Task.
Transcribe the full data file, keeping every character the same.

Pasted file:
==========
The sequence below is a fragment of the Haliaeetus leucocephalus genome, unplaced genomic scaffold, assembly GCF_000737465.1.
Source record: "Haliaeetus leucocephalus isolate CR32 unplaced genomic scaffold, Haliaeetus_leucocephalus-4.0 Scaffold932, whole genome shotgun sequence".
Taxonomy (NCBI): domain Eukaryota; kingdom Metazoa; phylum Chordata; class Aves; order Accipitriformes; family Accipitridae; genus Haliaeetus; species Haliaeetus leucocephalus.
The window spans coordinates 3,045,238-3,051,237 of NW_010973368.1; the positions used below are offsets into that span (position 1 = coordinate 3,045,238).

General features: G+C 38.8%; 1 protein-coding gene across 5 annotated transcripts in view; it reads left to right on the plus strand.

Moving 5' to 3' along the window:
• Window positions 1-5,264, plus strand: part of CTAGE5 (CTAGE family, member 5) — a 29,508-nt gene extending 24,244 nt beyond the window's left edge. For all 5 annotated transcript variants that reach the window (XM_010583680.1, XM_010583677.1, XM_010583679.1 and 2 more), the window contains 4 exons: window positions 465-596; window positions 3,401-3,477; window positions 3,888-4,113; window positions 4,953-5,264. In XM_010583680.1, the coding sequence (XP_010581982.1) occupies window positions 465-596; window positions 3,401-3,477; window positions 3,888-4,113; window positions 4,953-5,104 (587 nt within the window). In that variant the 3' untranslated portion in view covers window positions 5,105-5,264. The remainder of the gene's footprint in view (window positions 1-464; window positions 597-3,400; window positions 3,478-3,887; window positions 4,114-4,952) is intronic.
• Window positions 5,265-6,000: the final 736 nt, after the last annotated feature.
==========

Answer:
The sequence below is a fragment of the Haliaeetus leucocephalus genome, unplaced genomic scaffold, assembly GCF_000737465.1.
Source record: "Haliaeetus leucocephalus isolate CR32 unplaced genomic scaffold, Haliaeetus_leucocephalus-4.0 Scaffold932, whole genome shotgun sequence".
Taxonomy (NCBI): domain Eukaryota; kingdom Metazoa; phylum Chordata; class Aves; order Accipitriformes; family Accipitridae; genus Haliaeetus; species Haliaeetus leucocephalus.
The window spans coordinates 3,045,238-3,051,237 of NW_010973368.1; the positions used below are offsets into that span (position 1 = coordinate 3,045,238).

General features: G+C 38.8%; 1 protein-coding gene across 5 annotated transcripts in view; it reads left to right on the plus strand.

Moving 5' to 3' along the window:
• Window positions 1-5,264, plus strand: part of CTAGE5 (CTAGE family, member 5) — a 29,508-nt gene extending 24,244 nt beyond the window's left edge. For all 5 annotated transcript variants that reach the window (XM_010583680.1, XM_010583677.1, XM_010583679.1 and 2 more), the window contains 4 exons: window positions 465-596; window positions 3,401-3,477; window positions 3,888-4,113; window positions 4,953-5,264. In XM_010583680.1, the coding sequence (XP_010581982.1) occupies window positions 465-596; window positions 3,401-3,477; window positions 3,888-4,113; window positions 4,953-5,104 (587 nt within the window). In that variant the 3' untranslated portion in view covers window positions 5,105-5,264. The remainder of the gene's footprint in view (window positions 1-464; window positions 597-3,400; window positions 3,478-3,887; window positions 4,114-4,952) is intronic.
• Window positions 5,265-6,000: the final 736 nt, after the last annotated feature.